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Hinduism - Wikipedia, the free encyclopedia /**/ @import /skins-1. ... Hindu mythology is a term used by modern scholarship for a large body of Indian literature that details the lives and times of legendary personalities, deities and divine incarnations on earth interspersed with often large sections of philosophical and ethical discourse. ... The ancient Sanskrit epics, the Ramayana and Mahabharata, laid the cornerstone for much of Hindu religion. ... Image File history File links Hindu_swastika. ... Within Smarta Hinduism, a variety of forms of God are seen as aspects of the one impersonal divine ground, (Brahma) or Aum. ... For the Vedic river, see Saraswati River. ... Mariamman This article needs to be cleaned up to conform to a higher standard of quality. ... For South Indian actress, see Laxmi (actress). ... This 14th century statue depicts Shiva (on the left) and Uma (on the right}. It is housed in the Smithsonian Institution in Washington, D.C. In Hinduism, Gowri or Dakshayani is the Goddess of marital felicity and longevity, who is worshipped particularly by ladies to seek the long life of... Gayatri (Sanskrit: , IAST: ) is the feminine form of gāyatra, a Sanskrit word for a song or a hymn. ... To meet Wikipedias quality standards, this article may require cleanup. ... In Hinduism, Durga (Sanskrit: , Bengali: ) is a form of Devi, the supreme goddess, also identified with Parvati. ... Lakshmi is a common aspect of Shakti Shakti meaning force, power or energy is the Hindu concept or personification of Gods female aspect, sometimes referred to as The Divine Mother. Shakti represents the active, dynamic principles of feminine power. ... This article is about the Hindu goddess Kali. ... This article is about Sita Devi, the wife of Rama. ... Commonly known as Devi (goddess), Vaishnodevi (देवी, DevÄ« in Hindi and Sanskrit) is the Divine Mother of Hinduism. ... A Rajastani style painting of Sri Radha Radha (Devanagari: राधा) is a famous female personality from Hindu, (Vedic) tradition, also known as Radharani, prefixed with the respectful term Srimati by devout followers. ... In Hinduism, the ten mahavidyas (Great Wisdoms) are aspects of Devi. ... Within Smarta Hinduism, a variety of forms of God are seen as aspects of the one impersonal divine ground, (Brahma) or Aum. ... Brahma (IAST: Brahmā) (Devanagari ब्रह्मा, pronounced as ) is the Hindu god (deva) of creation, and one of the Hindu Trinity - Trimurti, the others being Vishnu and Shiva. ... Vishnu (IAST , Devanagari ), (honorific: Sri Vishnu) also known as Narayana is the Supreme Being or Ultimate Reality for Vaishnavas and a manifestation of Brahman in the Advaita or Smarta traditions. ... “Nilakantha” redirects here. ... RAMA is a first-person adventure game developed and published by Sierra Entertainment in 1996. ... Krishna with Radharani, 18th C Rajasthani painting Krishna (कृष्ण in Devanagari, in IAST ), according to various Hindu traditions, is the eighth avatar of Vishnu. ... In Hinduism, Ganesha is one of the most well-known and beloved representations of God. ... Muruga (also Murugan) (Tamil: ) is perhaps the most popular Hindu deity amongst Tamils of Tamil Nadu state in India, Sri Lanka and in the Tamil diaspora. ... Hanuman tearing his chest open to reveal that Rama and Sita are literally in his heart Hanuman (Sanskrit: ; nominative singular ), known also as Anjaneya, is one of the most important personalities in the epic, the Ramayana. ... Ayyanar a regional Tamil male deity who is popular amongst the rural social groups of South India specifically Tamil nadu. ... Indra (Sanskrit: इन्द्र or इंद्र, indra) is the god of weather and war, and lord of Svargaloka in Hinduism. ... In Hinduism, Surya (Devanagari: सूर्य, sÅ«rya) is the chief solar deity,one of the Adityas, son of Kasyapa and one of his wife Aditi[1] ,in Nordics Tyr he is said to be the son of Dyaus Pitar. ... Veda redirects here. ... The Upanishads (उपनिषद्, Upanişad) are part of the Hindu Shruti scriptures which primarily discuss meditation and philosophy and are seen as religious instructions by most schools of Hinduism. ... Purana (Sanskrit: पुराण , meaning ancient or old) is the name of a genre (or a group of related genres) of Hinduism literature (as distinct from oral literature). ... For the television series by Ramanand Sagar, see Ramayan (TV series). ... Mahabharat redirects here. ...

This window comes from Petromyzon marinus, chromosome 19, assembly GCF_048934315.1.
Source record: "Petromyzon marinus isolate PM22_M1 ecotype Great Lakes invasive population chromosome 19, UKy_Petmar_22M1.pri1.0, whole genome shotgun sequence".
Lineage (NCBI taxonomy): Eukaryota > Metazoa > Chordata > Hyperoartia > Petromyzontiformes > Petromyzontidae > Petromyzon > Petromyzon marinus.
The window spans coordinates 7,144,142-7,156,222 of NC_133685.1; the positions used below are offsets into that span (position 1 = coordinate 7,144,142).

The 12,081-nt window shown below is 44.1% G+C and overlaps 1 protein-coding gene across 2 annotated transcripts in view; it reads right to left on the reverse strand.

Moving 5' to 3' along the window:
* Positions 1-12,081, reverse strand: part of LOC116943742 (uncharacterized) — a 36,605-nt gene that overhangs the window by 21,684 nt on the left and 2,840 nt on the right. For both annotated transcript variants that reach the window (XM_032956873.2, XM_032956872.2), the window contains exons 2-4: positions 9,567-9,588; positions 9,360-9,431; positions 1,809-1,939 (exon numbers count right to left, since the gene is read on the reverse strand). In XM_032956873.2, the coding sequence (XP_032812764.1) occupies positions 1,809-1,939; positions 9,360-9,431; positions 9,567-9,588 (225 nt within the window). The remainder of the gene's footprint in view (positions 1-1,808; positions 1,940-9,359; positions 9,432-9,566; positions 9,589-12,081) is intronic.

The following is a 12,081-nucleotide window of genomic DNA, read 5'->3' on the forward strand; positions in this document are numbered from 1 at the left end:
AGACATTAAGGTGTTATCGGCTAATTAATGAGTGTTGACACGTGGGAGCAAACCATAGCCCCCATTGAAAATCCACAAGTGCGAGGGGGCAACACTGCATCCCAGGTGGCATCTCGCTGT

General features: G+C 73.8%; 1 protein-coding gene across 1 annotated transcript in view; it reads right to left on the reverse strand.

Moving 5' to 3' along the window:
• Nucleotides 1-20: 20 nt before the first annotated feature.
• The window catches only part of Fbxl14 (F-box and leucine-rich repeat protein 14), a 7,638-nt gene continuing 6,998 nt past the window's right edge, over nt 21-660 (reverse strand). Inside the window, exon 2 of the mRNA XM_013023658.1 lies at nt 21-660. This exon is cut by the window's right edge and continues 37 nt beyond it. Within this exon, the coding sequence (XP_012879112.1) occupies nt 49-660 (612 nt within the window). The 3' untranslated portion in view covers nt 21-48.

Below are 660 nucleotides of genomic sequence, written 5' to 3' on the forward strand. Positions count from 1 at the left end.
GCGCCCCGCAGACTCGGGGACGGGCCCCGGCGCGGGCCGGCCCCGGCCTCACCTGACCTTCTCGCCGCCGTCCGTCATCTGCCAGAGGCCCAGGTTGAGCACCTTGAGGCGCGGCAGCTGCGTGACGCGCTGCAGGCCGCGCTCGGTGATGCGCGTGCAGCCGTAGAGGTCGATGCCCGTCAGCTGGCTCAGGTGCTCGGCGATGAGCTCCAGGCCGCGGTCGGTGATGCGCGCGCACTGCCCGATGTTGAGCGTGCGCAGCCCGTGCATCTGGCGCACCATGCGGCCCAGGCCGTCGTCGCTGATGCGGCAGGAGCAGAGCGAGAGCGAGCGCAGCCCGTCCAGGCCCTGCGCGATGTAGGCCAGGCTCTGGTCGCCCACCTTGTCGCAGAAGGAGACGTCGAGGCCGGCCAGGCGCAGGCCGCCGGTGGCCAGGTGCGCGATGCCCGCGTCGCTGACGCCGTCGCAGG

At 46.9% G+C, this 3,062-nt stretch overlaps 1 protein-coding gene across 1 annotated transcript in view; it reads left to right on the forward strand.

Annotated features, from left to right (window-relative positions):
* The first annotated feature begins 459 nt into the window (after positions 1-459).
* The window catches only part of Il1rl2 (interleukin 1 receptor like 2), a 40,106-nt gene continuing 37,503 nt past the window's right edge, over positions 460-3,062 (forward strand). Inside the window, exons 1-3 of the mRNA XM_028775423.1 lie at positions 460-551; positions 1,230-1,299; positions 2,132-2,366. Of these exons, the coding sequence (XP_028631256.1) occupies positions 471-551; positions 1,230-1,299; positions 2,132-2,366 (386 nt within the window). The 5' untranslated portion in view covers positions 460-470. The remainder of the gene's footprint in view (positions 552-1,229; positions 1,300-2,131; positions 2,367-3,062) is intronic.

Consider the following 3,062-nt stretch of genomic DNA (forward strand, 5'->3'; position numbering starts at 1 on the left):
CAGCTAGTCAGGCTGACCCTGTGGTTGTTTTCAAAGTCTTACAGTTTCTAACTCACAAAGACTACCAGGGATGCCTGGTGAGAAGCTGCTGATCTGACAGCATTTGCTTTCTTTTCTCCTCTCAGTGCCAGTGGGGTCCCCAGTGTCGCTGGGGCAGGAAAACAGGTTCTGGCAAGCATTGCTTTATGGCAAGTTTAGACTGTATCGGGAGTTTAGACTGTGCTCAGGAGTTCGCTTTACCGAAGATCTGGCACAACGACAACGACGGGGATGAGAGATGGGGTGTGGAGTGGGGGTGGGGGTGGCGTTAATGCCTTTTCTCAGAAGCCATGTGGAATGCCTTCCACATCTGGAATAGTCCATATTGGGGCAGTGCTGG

The Rigveda   (Mandalas: 1 2 3 4 5 6 7 8 9 10)
Deities: (Devas) Agni, Indra, Soma, Ushas | (Asuras) Mitra, Varuna, Vrtra | Visvedevas, Maruts, Ashvins
Rivers: Sapta Sindhu; Nadistuti; Sarasvati, Sindhu, Sarayu, Rasā
Rishis: Saptarishi; Gritsamada, Vishvamitra, Vamadeva, Atri, Angiras, Bharadvaja, Vasishta

  Results from FactBites:
 
Vritra (455 words)
Vritra was one of the asuras, perhaps the most powerful of them all.
In the Rig Veda, Vritra was a terrible fiend who gathered all the waters of the world into himself and cause a drought to cover the whole earth.
Vritra challenged Indra, and was able to defeat the god and swallow him.
Vritra (141 words)
In Hinduism, Vritra ("the enveloper") was a serpent or dragon, the personification of drought and enemy of Indra.
According to the Rig Veda, Vritra stole all the water in the world until killed by Indra, who destroyed all ninety-nine fortresses of Vritra.
Vishnu and the rishis brokered a truce, and Indra swore he would not attack Vritra with anything made of metal, wood or stone, nor anything that was dry or wet, or during the day or the night.
  More results at FactBites »